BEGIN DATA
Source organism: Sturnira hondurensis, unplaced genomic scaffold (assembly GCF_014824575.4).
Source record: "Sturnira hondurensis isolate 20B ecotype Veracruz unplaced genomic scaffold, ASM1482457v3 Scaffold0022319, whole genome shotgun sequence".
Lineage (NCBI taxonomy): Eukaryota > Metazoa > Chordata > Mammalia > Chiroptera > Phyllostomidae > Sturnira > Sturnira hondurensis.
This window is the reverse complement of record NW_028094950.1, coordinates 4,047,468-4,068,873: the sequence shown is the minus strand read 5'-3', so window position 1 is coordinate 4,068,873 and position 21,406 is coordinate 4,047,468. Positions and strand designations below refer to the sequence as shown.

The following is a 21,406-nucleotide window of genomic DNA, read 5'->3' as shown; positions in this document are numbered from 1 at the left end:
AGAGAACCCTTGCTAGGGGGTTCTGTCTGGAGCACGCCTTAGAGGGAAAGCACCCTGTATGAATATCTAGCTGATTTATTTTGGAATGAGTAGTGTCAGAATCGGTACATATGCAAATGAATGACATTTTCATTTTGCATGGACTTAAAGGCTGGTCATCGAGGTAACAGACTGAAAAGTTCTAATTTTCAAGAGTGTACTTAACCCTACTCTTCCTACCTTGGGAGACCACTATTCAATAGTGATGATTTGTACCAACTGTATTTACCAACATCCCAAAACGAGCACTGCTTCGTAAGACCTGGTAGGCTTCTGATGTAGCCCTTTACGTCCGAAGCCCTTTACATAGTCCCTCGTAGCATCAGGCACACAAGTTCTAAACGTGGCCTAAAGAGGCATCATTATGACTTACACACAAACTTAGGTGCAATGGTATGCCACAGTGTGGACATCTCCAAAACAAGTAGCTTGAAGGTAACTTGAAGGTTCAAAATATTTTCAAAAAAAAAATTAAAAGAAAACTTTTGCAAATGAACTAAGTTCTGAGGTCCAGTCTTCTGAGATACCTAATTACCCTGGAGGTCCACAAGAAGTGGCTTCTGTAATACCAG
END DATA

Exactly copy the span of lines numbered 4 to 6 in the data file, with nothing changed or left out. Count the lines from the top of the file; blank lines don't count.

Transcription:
This window is the reverse complement of record NW_028094950.1, coordinates 4,047,468-4,068,873: the sequence shown is the minus strand read 5'-3', so window position 1 is coordinate 4,068,873 and position 21,406 is coordinate 4,047,468. Positions and strand designations below refer to the sequence as shown.

The following is a 21,406-nucleotide window of genomic DNA, read 5'->3' as shown; positions in this document are numbered from 1 at the left end:
AGAGAACCCTTGCTAGGGGGTTCTGTCTGGAGCACGCCTTAGAGGGAAAGCACCCTGTATGAATATCTAGCTGATTTATTTTGGAATGAGTAGTGTCAGAATCGGTACATATGCAAATGAATGACATTTTCATTTTGCATGGACTTAAAGGCTGGTCATCGAGGTAACAGACTGAAAAGTTCTAATTTTCAAGAGTGTACTTAACCCTACTCTTCCTACCTTGGGAGACCACTATTCAATAGTGATGATTTGTACCAACTGTATTTACCAACATCCCAAAACGAGCACTGCTTCGTAAGACCTGGTAGGCTTCTGATGTAGCCCTTTACGTCCGAAGCCCTTTACATAGTCCCTCGTAGCATCAGGCACACAAGTTCTAAACGTGGCCTAAAGAGGCATCATTATGACTTACACACAAACTTAGGTGCAATGGTATGCCACAGTGTGGACATCTCCAAAACAAGTAGCTTGAAGGTAACTTGAAGGTTCAAAATATTTTCAAAAAAAAAATTAAAAGAAAACTTTTGCAAATGAACTAAGTTCTGAGGTCCAGTCTTCTGAGATACCTAATTACCCTGGAGGTCCACAAGAAGTGGCTTCTGTAATACCAG